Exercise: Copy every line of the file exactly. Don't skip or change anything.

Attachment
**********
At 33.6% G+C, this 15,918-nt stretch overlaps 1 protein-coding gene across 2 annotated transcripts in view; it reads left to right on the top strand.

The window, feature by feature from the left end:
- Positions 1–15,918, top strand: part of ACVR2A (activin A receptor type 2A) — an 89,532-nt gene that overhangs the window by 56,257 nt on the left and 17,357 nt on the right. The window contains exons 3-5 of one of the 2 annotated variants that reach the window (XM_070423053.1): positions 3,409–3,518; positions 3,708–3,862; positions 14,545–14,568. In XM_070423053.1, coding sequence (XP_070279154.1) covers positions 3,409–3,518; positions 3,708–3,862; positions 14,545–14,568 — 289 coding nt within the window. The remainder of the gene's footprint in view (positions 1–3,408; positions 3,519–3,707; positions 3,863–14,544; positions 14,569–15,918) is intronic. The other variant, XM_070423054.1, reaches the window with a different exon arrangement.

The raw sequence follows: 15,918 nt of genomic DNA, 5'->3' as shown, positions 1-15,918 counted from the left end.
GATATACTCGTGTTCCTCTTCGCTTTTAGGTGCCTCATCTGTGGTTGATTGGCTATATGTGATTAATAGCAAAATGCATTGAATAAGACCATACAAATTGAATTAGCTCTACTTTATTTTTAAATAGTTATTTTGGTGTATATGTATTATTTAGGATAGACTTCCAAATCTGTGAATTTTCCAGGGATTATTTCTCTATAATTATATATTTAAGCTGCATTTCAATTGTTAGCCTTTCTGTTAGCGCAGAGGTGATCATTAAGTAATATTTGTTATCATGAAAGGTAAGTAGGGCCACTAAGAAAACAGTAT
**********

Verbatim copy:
At 33.6% G+C, this 15,918-nt stretch overlaps 1 protein-coding gene across 2 annotated transcripts in view; it reads left to right on the top strand.

The window, feature by feature from the left end:
- Positions 1–15,918, top strand: part of ACVR2A (activin A receptor type 2A) — an 89,532-nt gene that overhangs the window by 56,257 nt on the left and 17,357 nt on the right. The window contains exons 3-5 of one of the 2 annotated variants that reach the window (XM_070423053.1): positions 3,409–3,518; positions 3,708–3,862; positions 14,545–14,568. In XM_070423053.1, coding sequence (XP_070279154.1) covers positions 3,409–3,518; positions 3,708–3,862; positions 14,545–14,568 — 289 coding nt within the window. The remainder of the gene's footprint in view (positions 1–3,408; positions 3,519–3,707; positions 3,863–14,544; positions 14,569–15,918) is intronic. The other variant, XM_070423054.1, reaches the window with a different exon arrangement.

The raw sequence follows: 15,918 nt of genomic DNA, 5'->3' as shown, positions 1-15,918 counted from the left end.
GATATACTCGTGTTCCTCTTCGCTTTTAGGTGCCTCATCTGTGGTTGATTGGCTATATGTGATTAATAGCAAAATGCATTGAATAAGACCATACAAATTGAATTAGCTCTACTTTATTTTTAAATAGTTATTTTGGTGTATATGTATTATTTAGGATAGACTTCCAAATCTGTGAATTTTCCAGGGATTATTTCTCTATAATTATATATTTAAGCTGCATTTCAATTGTTAGCCTTTCTGTTAGCGCAGAGGTGATCATTAAGTAATATTTGTTATCATGAAAGGTAAGTAGGGCCACTAAGAAAACAGTAT